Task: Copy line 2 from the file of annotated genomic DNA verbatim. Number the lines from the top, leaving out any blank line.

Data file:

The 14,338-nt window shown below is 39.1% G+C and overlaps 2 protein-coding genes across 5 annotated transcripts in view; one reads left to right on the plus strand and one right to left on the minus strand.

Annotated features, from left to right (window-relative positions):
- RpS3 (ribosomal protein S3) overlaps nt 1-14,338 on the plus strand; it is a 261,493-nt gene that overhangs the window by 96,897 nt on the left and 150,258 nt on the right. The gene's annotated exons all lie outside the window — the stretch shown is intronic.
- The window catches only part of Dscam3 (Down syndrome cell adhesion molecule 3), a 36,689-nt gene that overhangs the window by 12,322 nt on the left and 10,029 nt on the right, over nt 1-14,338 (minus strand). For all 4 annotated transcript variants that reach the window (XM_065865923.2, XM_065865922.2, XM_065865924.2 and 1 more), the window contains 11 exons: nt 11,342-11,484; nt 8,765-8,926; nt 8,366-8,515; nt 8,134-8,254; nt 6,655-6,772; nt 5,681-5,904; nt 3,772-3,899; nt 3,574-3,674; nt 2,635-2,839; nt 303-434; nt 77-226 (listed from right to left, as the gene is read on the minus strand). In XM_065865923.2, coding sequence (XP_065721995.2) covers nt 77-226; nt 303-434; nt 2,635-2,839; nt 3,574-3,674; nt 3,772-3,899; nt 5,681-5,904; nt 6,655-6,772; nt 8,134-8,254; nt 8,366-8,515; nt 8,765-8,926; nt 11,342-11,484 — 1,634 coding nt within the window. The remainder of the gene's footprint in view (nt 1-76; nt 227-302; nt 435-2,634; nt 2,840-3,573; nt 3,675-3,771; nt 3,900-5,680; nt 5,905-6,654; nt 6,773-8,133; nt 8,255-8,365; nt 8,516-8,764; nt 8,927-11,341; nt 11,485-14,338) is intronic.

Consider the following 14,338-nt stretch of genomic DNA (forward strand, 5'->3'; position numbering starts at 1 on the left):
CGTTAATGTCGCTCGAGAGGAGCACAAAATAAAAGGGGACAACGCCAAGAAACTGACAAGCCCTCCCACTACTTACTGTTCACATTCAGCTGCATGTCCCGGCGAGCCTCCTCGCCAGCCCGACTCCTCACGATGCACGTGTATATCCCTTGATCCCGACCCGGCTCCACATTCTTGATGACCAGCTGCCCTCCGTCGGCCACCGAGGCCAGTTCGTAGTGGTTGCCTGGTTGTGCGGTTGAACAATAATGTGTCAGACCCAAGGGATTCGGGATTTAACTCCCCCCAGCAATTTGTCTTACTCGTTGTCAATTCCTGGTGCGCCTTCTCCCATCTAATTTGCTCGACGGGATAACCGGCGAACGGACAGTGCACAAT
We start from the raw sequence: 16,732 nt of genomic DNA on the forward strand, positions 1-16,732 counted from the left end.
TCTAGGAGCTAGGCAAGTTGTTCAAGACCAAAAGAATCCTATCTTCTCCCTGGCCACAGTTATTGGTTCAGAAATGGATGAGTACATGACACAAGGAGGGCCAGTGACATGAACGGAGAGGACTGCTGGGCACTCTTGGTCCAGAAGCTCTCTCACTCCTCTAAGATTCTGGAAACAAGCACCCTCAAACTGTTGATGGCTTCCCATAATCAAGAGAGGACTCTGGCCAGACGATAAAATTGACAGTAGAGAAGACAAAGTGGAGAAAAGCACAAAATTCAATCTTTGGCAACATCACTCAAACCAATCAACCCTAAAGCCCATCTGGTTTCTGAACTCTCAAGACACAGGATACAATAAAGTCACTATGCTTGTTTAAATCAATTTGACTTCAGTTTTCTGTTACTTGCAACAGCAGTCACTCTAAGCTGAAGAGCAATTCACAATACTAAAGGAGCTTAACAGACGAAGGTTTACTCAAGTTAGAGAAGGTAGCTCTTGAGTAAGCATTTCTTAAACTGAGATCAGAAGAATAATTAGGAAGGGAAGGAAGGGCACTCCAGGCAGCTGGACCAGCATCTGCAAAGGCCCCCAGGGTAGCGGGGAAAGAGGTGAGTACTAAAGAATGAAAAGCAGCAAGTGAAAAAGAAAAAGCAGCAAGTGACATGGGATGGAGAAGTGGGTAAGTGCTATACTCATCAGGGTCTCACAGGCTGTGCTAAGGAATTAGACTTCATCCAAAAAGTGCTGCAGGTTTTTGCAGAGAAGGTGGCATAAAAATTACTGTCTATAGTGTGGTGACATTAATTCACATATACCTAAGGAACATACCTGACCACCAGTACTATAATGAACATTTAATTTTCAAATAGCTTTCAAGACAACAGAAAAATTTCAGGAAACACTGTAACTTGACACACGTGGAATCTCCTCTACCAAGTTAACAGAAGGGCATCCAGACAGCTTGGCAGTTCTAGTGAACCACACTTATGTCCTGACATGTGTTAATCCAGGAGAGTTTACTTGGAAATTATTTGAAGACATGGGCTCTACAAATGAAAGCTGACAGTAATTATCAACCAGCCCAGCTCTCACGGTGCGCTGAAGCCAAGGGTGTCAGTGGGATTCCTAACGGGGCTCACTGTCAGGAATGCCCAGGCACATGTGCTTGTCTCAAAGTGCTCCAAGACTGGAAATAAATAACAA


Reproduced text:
Annotated features, from left to right (window-relative positions):